Where Homeowners Are Still Underwater

Some low-income, mostly minority neighborhoods may never recover from the mortgage crisis.

Add to Briefcase
Brian Mcgill, Stephanie Stamm and Sophie Quinton
June 26, 2014, 5:29 a.m.

There’s been a lot of en­cour­aging news about the hous­ing mar­ket re­cently. New home sales are up, fore­clos­ures are down, and a de­creas­ing num­ber of people owe more on their mort­gages than their homes are cur­rently worth, ac­cord­ing to the De­part­ment of Hous­ing and Urb­an De­vel­op­ment. Last month, homeown­ers’ equity reached the highest level since the re­ces­sion began. 

Minority Majority National Journal

But the crisis isn’t over, ac­cord­ing to a re­cent re­port from the Haas In­sti­tute for a Fair and In­clus­ive So­ci­ety at the Uni­versity of Cali­for­nia (Berke­ley). About 9.8 mil­lion homes are still un­der­wa­ter, the re­port said (HUD says the num­ber is 6.28 mil­lion).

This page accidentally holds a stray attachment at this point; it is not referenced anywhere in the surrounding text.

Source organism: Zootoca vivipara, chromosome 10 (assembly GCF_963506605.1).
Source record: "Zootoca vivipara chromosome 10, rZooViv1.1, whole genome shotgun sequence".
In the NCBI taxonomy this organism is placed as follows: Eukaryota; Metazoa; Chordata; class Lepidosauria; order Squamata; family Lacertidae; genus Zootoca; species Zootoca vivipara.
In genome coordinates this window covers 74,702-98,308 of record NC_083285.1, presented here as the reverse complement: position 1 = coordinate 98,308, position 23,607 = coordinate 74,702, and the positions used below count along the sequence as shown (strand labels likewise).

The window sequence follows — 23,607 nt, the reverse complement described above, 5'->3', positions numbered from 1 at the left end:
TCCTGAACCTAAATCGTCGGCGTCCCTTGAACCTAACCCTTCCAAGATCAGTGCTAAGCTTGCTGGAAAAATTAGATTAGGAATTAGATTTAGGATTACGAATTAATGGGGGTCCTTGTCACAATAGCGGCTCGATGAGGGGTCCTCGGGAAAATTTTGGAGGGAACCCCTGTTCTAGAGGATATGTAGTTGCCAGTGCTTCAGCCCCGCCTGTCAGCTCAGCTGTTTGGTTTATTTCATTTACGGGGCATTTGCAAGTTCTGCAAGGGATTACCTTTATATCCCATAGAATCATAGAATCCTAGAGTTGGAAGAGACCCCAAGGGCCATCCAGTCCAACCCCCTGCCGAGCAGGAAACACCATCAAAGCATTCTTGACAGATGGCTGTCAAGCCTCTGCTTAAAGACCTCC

The re­port’s au­thors ana­lyzed home-equity data from Zil­low, an on­line real-es­tate data­base, and demo­graph­ic data from the Census Bur­eau to find out how many homes per ZIP code are still un­der­wa­ter and who owns them. They found that neigh­bor­hoods in which more than 40 per­cent of homeown­ers have neg­at­ive equity tend to have two things in com­mon: a me­di­an house­hold in­come be­low the na­tion­al av­er­age and a dis­pro­por­tion­ate share of Afric­an-Amer­ic­an and Latino res­id­ents.

Rollover the circles in the map be­low to find out more about the hard­est-hit ZIP codes. Mouse, scroll, or double click to zoom in. And check out the full re­port here.


Welcome to National Journal!

You are currently accessing National Journal from IP access. Please login to access this feature. If you have any questions, please contact your Dedicated Advisor.